I make this one every year for the Jewish holidays! It's one of those comfort dishes, doesn't look pretty but it tastes out of this world. A nice huge slice of Challah to soak up the sauce. It was on my grandma's table for every holiday. Chicken Fricassee, Potted Chicken and Meatballs, or as my friend Woodie called it when I once posted the recipe on a forum, Frickin Chicken! Whatever you call it, it has to be on our table every holiday. I couldn't find my grandmother's recipe, probably because she never wrote that one down, so when she passed away, I sat in my friend's mother's kitchen one afternoon, she also never wrote it down, and I watched her. and I wrote, and I watched and I wrote, and I pretty much got it. My grandma used bay leaves and a load of garlic and spice, Syd did not. I have a neighbor who makes teeny, tiny matzoh balls in hers, makes it a little like dumplings, I guess! This is the kind of recipe you make your own! I got this recipe from my friend Cindy's mother, trying to duplicate my grandmother's. Only now I made it mine.
Chicken Fricassee with Meatballs
Source: originally from Syd, Cindy's mother
This another recipe using approximates. I usually use a large package of wings, with about 20 wings in a pack. Use more or less of whatever you want, it's to taste.
giblets (liver, gizzards, neck) You can omit if you want but it adds great flavor!
chicken wings (cut at joints, chuck out the tip part or save it to make in a soup) or drumettes
2 pounds chopped meat
2 onions, chopped
1/3 cup matzoh meal (you can use bread crumbs if you want to)
Brown the giblets and wings with onions in a big pot with a little bit of oil, add some salt and pepper.
In a large mixing bowl, combine the chopped meat, eggs, matzoh meal, some ketchup, a little water, a little garlic powder and pepper. Make little teeny, tiny meatballs. Add them to the pot on top of the browned wings, one layer at a time, so they don't get squished. Add some ketchup, some paprika and garlic powder to sauce. Simmer for a few hours. Check the sauce to see if it needs more ketchup, garlic, pepper or salt.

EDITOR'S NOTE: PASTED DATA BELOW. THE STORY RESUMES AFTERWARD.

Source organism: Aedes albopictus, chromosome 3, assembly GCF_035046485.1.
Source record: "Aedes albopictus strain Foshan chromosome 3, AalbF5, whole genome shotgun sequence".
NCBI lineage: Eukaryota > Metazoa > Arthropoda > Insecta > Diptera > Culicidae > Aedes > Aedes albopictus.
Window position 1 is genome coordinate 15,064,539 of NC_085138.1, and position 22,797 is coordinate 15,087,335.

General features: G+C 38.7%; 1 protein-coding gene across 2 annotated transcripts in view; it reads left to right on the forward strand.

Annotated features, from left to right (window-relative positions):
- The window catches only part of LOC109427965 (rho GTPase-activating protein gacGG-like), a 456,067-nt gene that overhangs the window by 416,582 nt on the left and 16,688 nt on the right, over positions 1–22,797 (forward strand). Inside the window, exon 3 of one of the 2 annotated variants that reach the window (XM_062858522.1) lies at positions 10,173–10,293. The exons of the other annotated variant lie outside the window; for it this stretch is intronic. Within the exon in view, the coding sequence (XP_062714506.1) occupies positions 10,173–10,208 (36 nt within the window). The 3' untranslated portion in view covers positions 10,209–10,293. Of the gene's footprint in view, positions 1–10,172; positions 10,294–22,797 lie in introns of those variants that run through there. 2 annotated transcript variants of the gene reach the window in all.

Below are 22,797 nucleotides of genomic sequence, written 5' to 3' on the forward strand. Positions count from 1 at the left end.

My notes: It’s all approximate. I use a regular package of chopped meat, probably about a 1/3 to a 1/2 bottle of ketchup. We like Heinz. The regular size bottle, not the humongous size. Probably a couple teaspoons of garlic powder, about a teaspoon or two of paprika, I throw some salt in, but not too much, plenty of pepper. Use as many or as little wings as you want. You can use chicken parts, too, just cut in small pieces. My grandmother used to add bay leaves. If you want, throw in about two bay leaves.
This one I just knew how to make from watching my grandma in the kitchen. Even my mother the non-cook can make chicken soup. and with the boiled chicken you can add some shredded pieces of the chicken to the soup, along with some egg noodles, or you can get a nice, crusty roll, brown up some onions, slop on some ketchup on the roll and make a boiled chicken sandwich. and there's always chicken salad!
2 kosher chicken pullets
water to cover
8-10 carrots -- sliced thin
2 leeks -- white part only
1 large onion
kosher salt and pepper -- to taste
3 celery ribs
bunch of fresh Italian parsley
bunch of fresh dill
Peel and wash the vegetables. Rinse and clean the chickens. Put the chickens in a stock pot with the vegetables, and add enough cold water to cover it all. Bring to a boil. Skim the foam off the top. Lower the heat to medium. Keep it on medium for about 30 minutes. Add salt and pepper to taste. Simmer soup for three hours or more on low heat. The longer it simmers, the better the flavor. Remove the chicken and vegetables from the soup. Keep the carrots and chicken meat. Discard the other vegetables. Pour the soup through a fine mesh strainer. Put the carrots and chicken in a separate container. Skim the fat when it cools. When it's cooled in the frig and it resembles loose jello, then you did great! Doesn't always end up jiggly though. Chicken soup freezes well!
To serve, heat the soup with the carrots and add egg noodles or matzo balls.
The easiest way I have found to make matzoh balls is to have someone else do it! I have a friend, she makes a double recipe for me, and I freeze them for when I need them. Hers are sinkers though. Like lead. but so good. Floaters are good, too. Mine come out a little like both, pieces that float and pieces that sink, never a solid round ball. It's always good to have a nice friend who will make them! Also find a friend who makes great chopped liver as well :) I did! and that's what holiday dinners are all about at our house...
Food, family and friends! Happy and a healthy New Year.